:thumbsup:

The Tribune bought the Cubs in 1981 because the Cubs' front office was exploring the possibility of joining in Eddie Einhorn's pay-TV scheme. WGN radio and WGN-TV would lose hundreds of hours of profitable progam material if that happened. The Tribune bosses also knew that Bill Wrigley had an inheritance tax burden after the deaths of his parents (P.K. Wrigley and his wife), and he might be open to selling the team, and that would lock up the Cubs for the radio and TV stations.

A few years later the Tribune fell into a tub of honey when Harry Caray brought his act, the Cubs went to the playoffs, and the previously-sketchy neighborhood around the ballpark gentrified in the mid-'80s. Voilą! A perfect storm that the Tribune's media empire could milk for years. A veritable Disneyland for Chads and Trixies, and a gloss of old-ballpark nostalgia that could be sold to tourists.

I've got a friend I've known for 50 years who's a Cub fan, a baseball fan, and shakes his head over what it's turned into. There's a joke I heard that the seats could be turned around and people would still show up because they have no idea what those men are doing on the grass down there.

SOXPHILE
08-24-2011, 10:46 PM
I just moved to Wrigleyville for this very reason. I'm 24, I'm single, and I have the ability to live up in an area that's a lot of fun. I probably won't go to many (if any) Cubs games, but I wanted to be part of that atmosphere (and quite honestly, still may not want to let go of the 'College lifestyle'). I travel during the week, so when I'm home on weekends I want to relax, have fun, and party with my friends (many of whom live up there). I imagine my reasons for living up there aren't far from the norm.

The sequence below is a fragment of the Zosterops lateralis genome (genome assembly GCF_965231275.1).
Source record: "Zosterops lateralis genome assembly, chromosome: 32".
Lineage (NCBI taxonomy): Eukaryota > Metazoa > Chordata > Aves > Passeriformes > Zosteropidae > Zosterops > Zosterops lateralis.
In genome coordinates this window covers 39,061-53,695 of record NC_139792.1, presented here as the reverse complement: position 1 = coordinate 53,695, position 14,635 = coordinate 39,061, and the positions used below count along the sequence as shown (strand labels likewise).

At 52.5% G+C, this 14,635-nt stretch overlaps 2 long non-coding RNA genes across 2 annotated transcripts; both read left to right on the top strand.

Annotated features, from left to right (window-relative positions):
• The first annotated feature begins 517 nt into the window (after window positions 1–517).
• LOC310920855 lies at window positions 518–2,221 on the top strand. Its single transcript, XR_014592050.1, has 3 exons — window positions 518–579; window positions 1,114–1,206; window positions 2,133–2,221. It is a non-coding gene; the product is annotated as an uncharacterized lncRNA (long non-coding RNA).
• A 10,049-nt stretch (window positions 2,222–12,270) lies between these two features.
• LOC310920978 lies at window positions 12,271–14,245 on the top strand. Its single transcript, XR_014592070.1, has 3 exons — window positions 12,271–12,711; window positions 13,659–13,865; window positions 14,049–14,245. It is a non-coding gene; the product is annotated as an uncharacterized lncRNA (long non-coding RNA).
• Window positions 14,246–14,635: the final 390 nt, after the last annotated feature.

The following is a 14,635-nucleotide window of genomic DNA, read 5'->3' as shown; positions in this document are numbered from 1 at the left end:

As for stereotyping Cubs fans, I happen to think that it's both fair and unfair. I don't pretend to be a Cubs fan, nor do I plan on going to games. But, for the people who are still stuck in the frat boy or sorority girl mentality, go to games, and openly describe themselves as Cubs fans... Those people deserve the stereotype. It's absolutely not a stereotype that blankets the entire fan base though. The Cubs have good fans, it's just that the crowd that describes themselves as fans (and act like they're at a college football pre-game tailgate when they're up there) are more obnoxious and more noticeable to outsiders.

Hey, that's fine, I have no problem with that. I was in my 20's once too. I spent many many nights hitting the bars around there in the 90's. Went to quite a few Cubs games too (wearing my Sox hat of course). Unlike many sitting around me though, I actually watched the games, knew what was going on out on the field, etc. What I still can't stand to this day are all the idiots who claim to be Cub fans, act the part, and also have the actual gaul to look down on someone else who is a Sox fan, when they have absolutely no baseball knowledge or acumen, or very little of it, and just act the part, when what they are really fans of is the party. Hence my term "Cubs Game Fans" instead of Cubs fans. There's nothing wrong with having a good time with your friends at the game, but I've always said, for the most part, when I wanted to party and drink and oogle girls, I went to what we call "bars". When I just wanna chill, get a tan and hang out, I go to these things called "beaches" or "pools". When I pay money for a ticket to a ballgame, call me crazy, but I want to watch and follow the baseball game out on the field.

g0g0
08-25-2011, 08:19 AM